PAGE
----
I’ve thoroughly enjoyed reading Anthony Pagden’s The Enlightenment and why it still matters (a present from Son 1 for Christmas along with home-made biscuits and sweets – how well I brought him up). The ‘why it still matters’ argument is that we’ve inherited from the Enlightenment’s ‘science of man’ the values of common humanity, universality, a ‘global civic ethic’; and that these are values well worth defending against narrow nationalism and exclusive communities.
The book concludes:
“Nothing in the future will ever be achieved by shutting ourselves up in communities, by measuring out our lives by the horizons of what our fathers and forefathers have set down for us …. Much of what modern civilization has achieved we obviously owe to many factors, from increased medical knowledge to vastly improved methods of transport, which although they are an indirect legacy of the Enlightenment, and the revolutions in science and technology which both preceded and followed it, have no immediate of direct connection to its ideals. But our ability to even frame our understanding of the world in terms of something larger than our own small patch of ground, our own culture, family or religion, clearly does.”
The book is excellent on the intellectual restlessness that drove Enlightenment thinkers – something that Hobbes attributed to all of us, “the general inclination of mankind.” He argued against the Aristotelian idea of the ultimate good or greatest good: “There is no such Finis Ultimus, no summum bonum as is spoken of in the books of the old Moral Philosophers. Nor can a Man any more live, whose desires are at an end, than he whose senses and Imaginations are at a stand. Felicity is a continual progress of the desire from one object to another.” (Leviathan 70 I xi)
Hobbes was at the most radical end of the spectrum, but Kant agreed – sadly, finding a pithy quote from Kant is difficult, but he emphasised the ‘proceeding and growing activity’ rather than the end-state of happiness, which seems to me similar to Czistalmilhalyi’s ‘flow‘. Kant was also firmly against state paternalism: “A government established on the principle of benevolence towards the people, like that of a father towards his children – that is, a paternalistic government – … is the greatest despotism thinkable.” So it’s clear what he would have made of the current vogue for governments ‘nudging’ us all to be ‘happy’!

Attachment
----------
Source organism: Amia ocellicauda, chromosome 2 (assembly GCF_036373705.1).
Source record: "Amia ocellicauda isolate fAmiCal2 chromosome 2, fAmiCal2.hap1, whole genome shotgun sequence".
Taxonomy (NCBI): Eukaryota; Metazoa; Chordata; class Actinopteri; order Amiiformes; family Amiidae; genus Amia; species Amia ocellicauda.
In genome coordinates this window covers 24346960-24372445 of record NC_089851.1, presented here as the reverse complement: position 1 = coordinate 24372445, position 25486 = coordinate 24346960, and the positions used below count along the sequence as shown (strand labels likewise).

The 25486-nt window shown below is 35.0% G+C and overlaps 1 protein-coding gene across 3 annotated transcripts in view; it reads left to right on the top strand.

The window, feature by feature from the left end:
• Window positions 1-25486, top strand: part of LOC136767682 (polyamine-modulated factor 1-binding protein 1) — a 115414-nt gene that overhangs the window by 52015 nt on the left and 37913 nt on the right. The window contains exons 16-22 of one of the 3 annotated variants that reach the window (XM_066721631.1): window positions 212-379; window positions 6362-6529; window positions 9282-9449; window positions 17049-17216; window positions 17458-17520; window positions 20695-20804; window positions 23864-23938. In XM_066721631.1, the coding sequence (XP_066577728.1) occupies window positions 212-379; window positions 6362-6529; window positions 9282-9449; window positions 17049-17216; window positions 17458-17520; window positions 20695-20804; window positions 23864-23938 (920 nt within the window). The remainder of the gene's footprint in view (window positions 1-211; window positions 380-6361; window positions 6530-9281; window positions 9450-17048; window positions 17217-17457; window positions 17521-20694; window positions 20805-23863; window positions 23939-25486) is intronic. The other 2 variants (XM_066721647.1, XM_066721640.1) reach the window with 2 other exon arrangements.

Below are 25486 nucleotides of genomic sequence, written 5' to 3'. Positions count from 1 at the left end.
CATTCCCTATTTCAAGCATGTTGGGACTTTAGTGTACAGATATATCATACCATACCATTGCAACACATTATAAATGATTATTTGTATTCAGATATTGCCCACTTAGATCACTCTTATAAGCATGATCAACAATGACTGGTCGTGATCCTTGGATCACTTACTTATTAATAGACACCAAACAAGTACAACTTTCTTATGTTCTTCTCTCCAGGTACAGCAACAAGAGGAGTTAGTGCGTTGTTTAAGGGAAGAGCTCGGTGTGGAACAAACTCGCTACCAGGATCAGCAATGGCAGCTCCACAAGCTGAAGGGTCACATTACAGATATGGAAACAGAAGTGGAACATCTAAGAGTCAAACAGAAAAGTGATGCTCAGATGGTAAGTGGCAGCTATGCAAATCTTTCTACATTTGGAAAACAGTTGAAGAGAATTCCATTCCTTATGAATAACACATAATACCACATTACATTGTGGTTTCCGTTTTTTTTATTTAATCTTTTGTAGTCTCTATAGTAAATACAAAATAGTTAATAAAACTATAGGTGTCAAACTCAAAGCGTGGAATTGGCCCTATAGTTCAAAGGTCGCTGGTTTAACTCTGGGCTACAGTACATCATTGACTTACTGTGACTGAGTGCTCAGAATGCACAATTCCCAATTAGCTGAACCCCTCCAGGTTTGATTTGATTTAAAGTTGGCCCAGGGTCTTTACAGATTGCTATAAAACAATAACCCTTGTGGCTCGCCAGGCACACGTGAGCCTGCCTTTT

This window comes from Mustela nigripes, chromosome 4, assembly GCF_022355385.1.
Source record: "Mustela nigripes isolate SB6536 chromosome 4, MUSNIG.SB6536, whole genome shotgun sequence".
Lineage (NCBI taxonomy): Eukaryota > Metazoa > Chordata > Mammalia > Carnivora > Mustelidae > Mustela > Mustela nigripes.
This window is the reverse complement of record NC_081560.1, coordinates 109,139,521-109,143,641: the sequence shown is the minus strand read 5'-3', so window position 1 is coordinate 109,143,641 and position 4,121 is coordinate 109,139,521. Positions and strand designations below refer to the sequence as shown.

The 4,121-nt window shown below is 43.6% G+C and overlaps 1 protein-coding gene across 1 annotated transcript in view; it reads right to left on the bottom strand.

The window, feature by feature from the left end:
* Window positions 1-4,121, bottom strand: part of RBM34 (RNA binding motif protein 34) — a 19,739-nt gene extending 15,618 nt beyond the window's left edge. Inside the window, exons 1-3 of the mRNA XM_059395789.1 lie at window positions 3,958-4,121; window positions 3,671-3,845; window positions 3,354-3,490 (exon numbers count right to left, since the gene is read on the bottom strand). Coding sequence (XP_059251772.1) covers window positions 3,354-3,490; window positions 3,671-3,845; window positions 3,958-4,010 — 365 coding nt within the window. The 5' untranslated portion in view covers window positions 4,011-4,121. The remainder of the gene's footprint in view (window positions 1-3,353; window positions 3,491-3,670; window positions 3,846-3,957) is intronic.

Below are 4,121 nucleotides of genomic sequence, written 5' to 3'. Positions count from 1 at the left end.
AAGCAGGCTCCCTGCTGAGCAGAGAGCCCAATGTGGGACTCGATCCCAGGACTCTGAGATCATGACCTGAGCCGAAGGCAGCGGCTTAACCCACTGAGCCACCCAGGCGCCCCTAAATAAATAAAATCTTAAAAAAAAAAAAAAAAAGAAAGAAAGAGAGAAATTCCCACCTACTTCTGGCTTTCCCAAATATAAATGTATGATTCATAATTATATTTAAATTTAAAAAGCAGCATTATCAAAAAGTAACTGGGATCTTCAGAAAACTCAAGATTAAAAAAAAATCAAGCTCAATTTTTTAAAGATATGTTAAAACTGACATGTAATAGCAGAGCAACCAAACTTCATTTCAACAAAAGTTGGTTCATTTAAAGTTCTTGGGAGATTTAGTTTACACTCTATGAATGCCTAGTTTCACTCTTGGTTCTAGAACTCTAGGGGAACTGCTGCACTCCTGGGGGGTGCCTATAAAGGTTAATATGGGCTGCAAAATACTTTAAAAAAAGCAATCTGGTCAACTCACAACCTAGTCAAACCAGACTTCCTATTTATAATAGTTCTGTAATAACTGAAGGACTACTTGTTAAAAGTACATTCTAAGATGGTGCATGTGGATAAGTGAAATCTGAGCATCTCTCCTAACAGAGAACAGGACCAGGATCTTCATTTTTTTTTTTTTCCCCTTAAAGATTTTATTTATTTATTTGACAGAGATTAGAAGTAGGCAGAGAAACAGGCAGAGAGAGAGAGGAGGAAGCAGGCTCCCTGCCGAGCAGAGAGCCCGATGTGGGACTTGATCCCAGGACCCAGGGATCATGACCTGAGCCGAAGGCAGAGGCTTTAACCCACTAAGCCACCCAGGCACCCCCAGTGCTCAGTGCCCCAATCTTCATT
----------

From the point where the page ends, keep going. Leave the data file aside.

Pagden is – like me – a big fan of David Hume. (Incidentally, I learned that Hume might have been the first philosopher in Britain to earn a living from writing – not that it can be a crowded field.) He writes that part of Hume’s importance stems from his appreciation that in the study of humankind, the object and the subject doing the observing are the same – and putting that into practice in his own writings. As Diderot phrased it: “It seems to me that one must be at once inside and outside oneself. One must perform the roles simultaneously of the observer and the machine that is being observed.” (I wish I’d read this before giving a lecture last summer!)
Pagden is of course alert to the negative aspects of the Enlightenment and its consequences, perhaps best encapsulated in Edmund Burke’s opinion that it combined: “Benevolence to the whole species, and want of feeling for every individual with whom the professors come into contact.” Isn’t that combination still found on the trendy, universalist left, those who eat organic quinoa but won’t send their children to the local state school because it’s full of poor people? More seriously, communitarian thinkers of course reject the individualism they trace to the Enlightenment, and the pace of change and loss of traditional identity. This is not a set of concerns to be dismissed lightly. Similarly, the Aristotelian theme of virtue has – quite rightly – enjoyed a revival post-crisis, when the loss of moral compass in the modern global economy became so apparent. (This review of David Caute’s new book on Isaiah Berlin, Isaac and Isaiah: The Covert Punishment of a Cold War Heretic, indicates that Berlin – an evangelist for Enlightenment values – was also well aware of their negative aspects too.)
Yet progress is a bit out of fashion – we fear the robots rather than embracing them. So a reminder of the achievement of the Enlightenment at a time when there seems to be an inclination to pull up the drawbridge and turn away from the world is timely. As Mary Wollstonecraft put it: “The more I see of the world, the more I am convinced that civilization is a blessing not sufficiently estimated by those who have not traced its progress.”
The book is not chronological; rather, each chapter covers a theme, with as a thread running through it the debate about the role of government – in the historical context bookended by the English Civil Wars and Treaty of Westphalia in the mid-17th century and the French and American Revolutions in the late 18th century. Over the years I’ve read many books about the subject – Roy Porter’s Enlightenment: Britain and the Creation of the Modern World is still a favourite. This is a worthy addition to the shelf.
My one quibble is the number of typos in this book – from the minor like missing commas to frequent substitutions like ‘palette’ for ‘palate’ and ‘Chaplin’ (as in Charles) for ‘chaplain’, as if dictated to word-recognition software. There are one or two per page. Surely OUP could have run to a copy-editor?